Here's a bomb-shell:RLV and Space Transport News » Blackstar - secret 2-stage spaceplane systemRLV and Space Transport News » More Blackstar info...RLV and Space Transport News » Blackstar discussion...
OK. I have enough respect for AvLeak, having read them religiously through the 80' and 90's, that I'm going to take them at their word, pending strong refutation from an equally reliable source (note to self: what does Jane's have to say about it?)
So assuming the the story is true overall, here are some bits & pieces that appear to support it:
- As mentioned by AvLeak, SR-71 cancellation makes a great deal more sense now
- Given the timeline, it also makes sense that the SR-71 was brought back into service for Gulf War 1 (Blackstar is already on the horizon, but not yet in service)
- Aurora is probably related too (unless it's the red herring referred to by one of Clark's commenters) - AvLeak has done some major stories on it in the past, I'm surprised it's not mentioned in the article - did I miss it in my rush to read?
What are the consequences?
1. The A-12 is dead - USN is without a carrier based, stealthy, mid-size penetration bomber - the F/A-18 is not even in the same league as far as payload/range and survivability goes - this could cost us very seriously if we ever had to go after Iran or DPRK. Arguably, it would have died anyway, but at this point, we no longer know for sure.
2. The NASP is dead - again, it might have died anyway, but the opportunity cost of both the budget and the management focus is stunning. I don't even know how to begin taking stock of it:
- The money is gone - probably 10's of $B, w/o any tangible results
- Think of what Rutan, Truax, Henson could have done with that money. Yeah, I know, they wouldn't have seen that money anyway, but still....
- The RLV concept was sullied for a decade
- STS is still flying, and will continue for the foreseeable future. God help us if the we have a falling out with the Russians
- The STS replacement is still a half dozen years away, realistically more, quite possibly for ever
- Damage to NASA's credibility is enormous
3. After all that sacrifice and damage, to even think of canceling the program beggars the imagination. Therefore, I have to think that we're not seeing all there is to see. What's underneath this? The operational requirements haven't gone away. None of the other systems, either airborne or orbital, even come close to fulfilling them. So the argument for this being the result of budget cuts is not credible. I'm left with no alternative but to conclude that there's something better either in production or close enough as not to matter.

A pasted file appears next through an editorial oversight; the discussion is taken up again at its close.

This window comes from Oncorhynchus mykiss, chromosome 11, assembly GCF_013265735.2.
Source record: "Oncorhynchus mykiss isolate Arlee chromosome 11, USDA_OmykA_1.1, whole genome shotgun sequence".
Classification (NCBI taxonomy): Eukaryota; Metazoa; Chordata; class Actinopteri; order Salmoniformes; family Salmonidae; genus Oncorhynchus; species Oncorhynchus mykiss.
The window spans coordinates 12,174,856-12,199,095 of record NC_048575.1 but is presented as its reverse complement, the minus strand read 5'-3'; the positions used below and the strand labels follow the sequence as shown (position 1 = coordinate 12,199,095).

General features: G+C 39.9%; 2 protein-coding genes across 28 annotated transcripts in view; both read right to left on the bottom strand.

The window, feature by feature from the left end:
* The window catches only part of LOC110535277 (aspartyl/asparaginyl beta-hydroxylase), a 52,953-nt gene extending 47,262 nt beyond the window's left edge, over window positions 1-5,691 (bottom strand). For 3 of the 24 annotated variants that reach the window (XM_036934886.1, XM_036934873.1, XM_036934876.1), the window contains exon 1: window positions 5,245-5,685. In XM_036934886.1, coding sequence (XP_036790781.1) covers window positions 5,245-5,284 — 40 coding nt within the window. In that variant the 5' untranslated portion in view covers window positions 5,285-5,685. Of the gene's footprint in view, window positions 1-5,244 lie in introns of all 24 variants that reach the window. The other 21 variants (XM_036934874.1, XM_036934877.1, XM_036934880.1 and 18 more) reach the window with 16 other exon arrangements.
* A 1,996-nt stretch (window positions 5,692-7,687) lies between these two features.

4. The last time a similar thing happened (when SR-71 was being terminated), a number of analysts postulated that it's being retired because there's something better. They were right. All those who disparaged this idea at the time turned out to be wrong. Even if I'm wrong, this is a good working assumption.
5. So what could it be?
- Well, it could be something evolutionary. Instead of XB-70 based carrier, a purpose designed and built first stage of some as yet unknown configuration (DH-1? :-). The second stage would be highly dependent on the first stage design. This would be good in the long term. Short term, alt.space will have to pitch in (NASA won't). As with all black programs, eventually, this one will come out too. I may not live long enough, but my kids might.
- Or, it could be something revolutionary – let you imagination run wild: anti-grav, star gate, teleport, what have you. That could be A LOT of fun. No, I don't really think this is what's going on. Just reading a lot of SF lately :-)
The costs, real and consequential, of fielding it in the first place are huge
Offered reasons for cancellation are not credible
This is either incredibly, astoundingly stupid, or the silver lining is so good we will laugh at the costs in a few years.
Jeez, I hope so.